Pierrot Le Fou (France/Italy, 1965) - A doomed romance is at the center of this Jean-Luc Godard film. Cleveland Institute of Art Cinematheque. At 9:10 p.m. Saturday, November 1 and 6:45 p.m. Sunday, November 2.
The Pool (US, 2007) - A young man from a rural village becomes obsessed with a hillside swimming pool in this feature by Chris Smith (American Movie, The Yes Men). Cleveland Institute of Art Cinematheque. At 5:30 p.m. Saturday, November 1 and 4 p.m. Sunday, November 2.
Quarantine - Quarantine is a remake of a Spanish film ([Rec]) that was itself influenced by the documentary style of The Blair Witch Project and the basic premise of 28 Days Later. A TV news crew tags along with the fire department on a routine call to help a sick old lady in an apartment building. Turns out she's infected with a fast spreading disease that turns its victims into homicidal maniacs. Infected and uninfected alike are barricaded inside when the CDC arrives on the scene with military backup and a cover story. The movie isn't going to win any awards for originality, but sometimes all you want from a horror flick are a few good scares and characters who don't act too painfully stupid. In that respect, Quarantine delivers. It's by no means a classic, but Quarantine should please most serious horror fans, as well as those just looking for a fun scary flick for date night. Just try to avoid seeing the trailer beforehand. It gives away some important scenes, completely ruining their effect. 1/2 (Ignizio)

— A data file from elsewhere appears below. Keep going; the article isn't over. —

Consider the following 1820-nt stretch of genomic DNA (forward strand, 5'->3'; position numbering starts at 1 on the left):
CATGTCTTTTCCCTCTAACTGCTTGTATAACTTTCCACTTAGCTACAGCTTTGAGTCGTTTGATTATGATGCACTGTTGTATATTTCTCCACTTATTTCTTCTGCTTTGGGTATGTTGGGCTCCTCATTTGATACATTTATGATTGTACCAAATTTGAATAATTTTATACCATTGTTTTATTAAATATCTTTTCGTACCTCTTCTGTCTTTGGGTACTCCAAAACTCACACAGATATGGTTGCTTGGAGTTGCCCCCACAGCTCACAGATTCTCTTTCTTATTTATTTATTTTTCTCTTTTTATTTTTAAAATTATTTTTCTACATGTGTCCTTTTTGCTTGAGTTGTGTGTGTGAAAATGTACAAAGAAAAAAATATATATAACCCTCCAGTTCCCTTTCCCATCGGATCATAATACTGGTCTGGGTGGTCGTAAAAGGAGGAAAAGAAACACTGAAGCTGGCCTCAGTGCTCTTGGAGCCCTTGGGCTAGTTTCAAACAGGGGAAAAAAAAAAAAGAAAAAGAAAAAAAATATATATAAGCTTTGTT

Rachel Getting Married - Rachel may indeed be getting married, but the real lead character is her recovering addict kid sister Kym (Anne Hathaway in a terrific performance that deserves a better vehicle), who gets a furlough from her stint in rehab to attend the festivities. Cue woozy high-def digital video camerawork, dizzying streams of Altman-esque overlapping dialogue and more family dysfunction than you can shake a stick at. The only scenes that truly work are ones featuring screen veteran Debra Winger (brilliant) as Kym and Rachel's mother. A searingly intense confrontation between Winger and Hathaway is the film's emotional highpoint and hints at the movie Rachel might have been if director Jonathan Demme had toned down his tortuous politically correct schtick and Dogme 95 affectations. (Paurich)